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In re General Maritime Corporation

United States District Court, S.D. New York

September 29, 2014

In re: GENERAL MARITIME CORPORATION, Debtor.
v.
GENERAL MARITIME CORPORATION, Appellee. DONALD C. MARRO, Appellant,

OPINION AND ORDER

EDGARDO RAMOS, District Judge.

Donald Marro ("Appellant"), proceeding pro se, appeals from an order of the United States Bankruptcy Court for the Southern District of New York (the "Disallowance Order") that expunged an $81, 250 claim he filed in the underlying Chapter 11 bankruptcy proceeding. Doc. 1.[1] The reorganized debtors-in-possession, General Maritime Corporation and certain of its subsidiaries (collectively, "Appellees"), [2] objected to a series of claims, including Appellant's, on the grounds that the claims were subject to mandatory subordination under the Bankruptcy Code and consequently would not receive distributions under the applicable reorganization plan.[3] The Disallowance Order, issued after a hearing, overruled Appellant's response to Appellees' objections and expunged the claims. Bankr. Doc. 996. For the reasons set forth below, the Bankruptcy Court's order is AFFIRMED.

I. Background

Appellees filed for Chapter 11 bankruptcy protection on November 17, 2011. Bankr. Doc. 1. At the time, Appellant held $50, 000 worth of Appellees' Senior Notes. See Bankr. Doc. 988, Annex 1 (the "Proof of Claim").[4] Pursuant to the reorganization plan, Appellees were to distribute cash, equity and warrants to the Senior Notes Indenture Trustee. See Bankr. Doc. 755 ("Plan") at 17, 46.[5] This distribution was to be passed on to the noteholders and would serve as full satisfaction of their claims. See id. at 25, 46. Appellant acknowledges having received his distribution from the Trustee. See Doc. 16 at 11:14-15 ("I had already received a distribution for the bonds."). Nevertheless, Appellant filed a proof of claim for $81, 250: $50, 000 for the principal amount of the notes and $31, 250 for "opportunity costs" and other damages. See Proof of Claim. These damages are, at various points in Appellant's papers, attributed to fraudulent inducement, fraudulent retention, breach of contract (the bond indenture), and breach of fiduciary duty by Appellees. See, e.g., Proof of Claim; Bankr. Doc. 980 at 4 of 43; Doc. 9 ("Appellant's Br.") at 2 of 17.

On April 15, 2013, Appellees filed an objection seeking to expunge a number of claims, including Appellant's. Bankr. Doc. 974. Appellees' position was that the claims were subject to mandatory subordination under section 510(b) of the Bankruptcy Code and would therefore not receive distributions under the Plan. See id. Appellant filed a response to the objection on May 6, 2013, and Appellees replied on June 4, 2013. Bankr. Docs. 980, 988. The Bankruptcy Court held a hearing on June 6, 2013. See Bankr. Doc. 998 ("Bankr. Tr.").[6] During the proceedings, the Bankruptcy Court noted that general unsecured creditors had received distributions ranging from 1.88 to 0.75 percent. Bankr. Tr. at 6:24-7:1. After discussing the court's prior decisions in In re Enron Corp., 341 B.R. 141 (Bankr. S.D.N.Y. 2006), and In re WorldCom, Inc., 329 B.R. 10 (Bankr. S.D.N.Y. 2005), the court concluded that the principles articulated in those cases "merely apply" to Appellant's claim. Bankr. Tr. at 7:9-8:18. In other words, according to the Bankruptcy Court, the same principles that required subordination of the claims at issue in Enron and WorldCom operated to compel subordination here. The court therefore sustained Appellees' objection, overruled Appellant's response, and expunged Appellant's claim. Id. at 8:18-21. The Disallowance Order was issued the following day. Bankr. Doc. 996. This appeal followed. Doc. 1.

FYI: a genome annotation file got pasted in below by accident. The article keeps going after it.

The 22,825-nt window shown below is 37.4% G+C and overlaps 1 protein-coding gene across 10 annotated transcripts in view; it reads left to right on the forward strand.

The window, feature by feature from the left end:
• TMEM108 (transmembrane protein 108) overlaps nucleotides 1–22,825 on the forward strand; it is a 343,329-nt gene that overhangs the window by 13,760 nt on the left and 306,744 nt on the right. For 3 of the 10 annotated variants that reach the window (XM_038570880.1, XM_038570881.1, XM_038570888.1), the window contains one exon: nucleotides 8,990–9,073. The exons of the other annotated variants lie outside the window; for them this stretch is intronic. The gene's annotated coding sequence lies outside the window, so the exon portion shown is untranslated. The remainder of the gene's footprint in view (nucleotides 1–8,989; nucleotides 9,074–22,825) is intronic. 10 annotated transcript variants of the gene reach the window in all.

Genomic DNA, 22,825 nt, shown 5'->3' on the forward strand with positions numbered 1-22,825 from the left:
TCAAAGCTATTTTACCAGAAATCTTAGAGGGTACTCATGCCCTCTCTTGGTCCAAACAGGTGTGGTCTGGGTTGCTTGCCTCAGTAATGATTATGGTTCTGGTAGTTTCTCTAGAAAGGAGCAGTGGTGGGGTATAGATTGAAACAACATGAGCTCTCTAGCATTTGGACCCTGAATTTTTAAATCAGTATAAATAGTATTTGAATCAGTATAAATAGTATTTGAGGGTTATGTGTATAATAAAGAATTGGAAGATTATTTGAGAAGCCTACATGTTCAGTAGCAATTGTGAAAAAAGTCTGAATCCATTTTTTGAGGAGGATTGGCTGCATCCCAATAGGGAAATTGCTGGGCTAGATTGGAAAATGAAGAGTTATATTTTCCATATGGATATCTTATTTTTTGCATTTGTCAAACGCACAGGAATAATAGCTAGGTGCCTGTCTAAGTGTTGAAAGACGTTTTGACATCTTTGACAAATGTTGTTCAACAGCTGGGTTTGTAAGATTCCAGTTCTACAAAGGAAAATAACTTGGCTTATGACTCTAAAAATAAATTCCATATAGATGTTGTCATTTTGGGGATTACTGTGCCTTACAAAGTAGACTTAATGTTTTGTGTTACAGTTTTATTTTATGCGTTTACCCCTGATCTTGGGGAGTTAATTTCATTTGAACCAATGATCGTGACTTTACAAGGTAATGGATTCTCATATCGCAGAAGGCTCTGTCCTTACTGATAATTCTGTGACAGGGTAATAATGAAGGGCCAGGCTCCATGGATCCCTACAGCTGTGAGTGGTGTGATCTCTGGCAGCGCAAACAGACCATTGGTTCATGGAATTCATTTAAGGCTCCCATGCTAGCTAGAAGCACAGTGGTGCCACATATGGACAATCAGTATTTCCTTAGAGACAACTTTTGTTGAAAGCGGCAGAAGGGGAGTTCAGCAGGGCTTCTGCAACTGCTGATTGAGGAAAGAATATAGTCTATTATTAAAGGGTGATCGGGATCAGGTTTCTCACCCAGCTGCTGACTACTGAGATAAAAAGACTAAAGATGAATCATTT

II. Discussion

A. Standard of Review of Bankruptcy Court Judgments

This Court has jurisdiction to hear appeals from decisions of a bankruptcy court pursuant to 28 U.S.C. § 158(a), which provides in relevant part that "[t]he district courts of the United States shall have jurisdiction to hear appeals... from final judgments, orders, and decrees;... [and, ] with leave of the court, from other interlocutory orders and decrees... of bankruptcy judges." 28 U.S.C. § 158(a)(1), (3). A district court generally reviews the findings of fact of a bankruptcy court under a "clearly erroneous" standard, see Fed.R.Bankr.P. 8013, but conclusions of law are reviewed de novo. See, e.g., Shugrue v. Air Line Pilots Assoc., Int'l (In re Ionosphere Clubs, Inc.), 922 F.2d 984, 988-89 (2d Cir. 1990); Nova v. Premier Operations, Ltd. (In re Premier Operations), 294 B.R. 213, 217 (S.D.N.Y. 2003).

B. Appellant's Pro Se Status

Because Appellant is proceeding pro se, his submissions "must be construed liberally and interpreted to raise the strongest arguments that they suggest. '" Triestman v. Fed. Bureau of Prisons, 470 F.3d 471, 474 (2d Cir. 2006) (per curiam) (emphasis in original) (quoting Pabon v. Wright, 459 F.3d 241, 248 (2d Cir. 2006))).

C. The Bankruptcy Court Properly Subordinated and Expunged Appellant's Claim

As noted, Appellant does not contest that he received his pro rata distribution under the Plan. Because that distribution served as full satisfaction of the noteholders' claims, the $50, 000 portion of Appellant's claim - representing the face value of his notes - was properly expunged.[7]

The focus of the instant appeal is on the $31, 250 residual portion of Appellant's claim, which the Bankruptcy Court expunged on the grounds that (1) the claim is subject to mandatory subordination under section 510(b) of the Bankruptcy Code, and (2) since general unsecured creditors were not paid in full on ...


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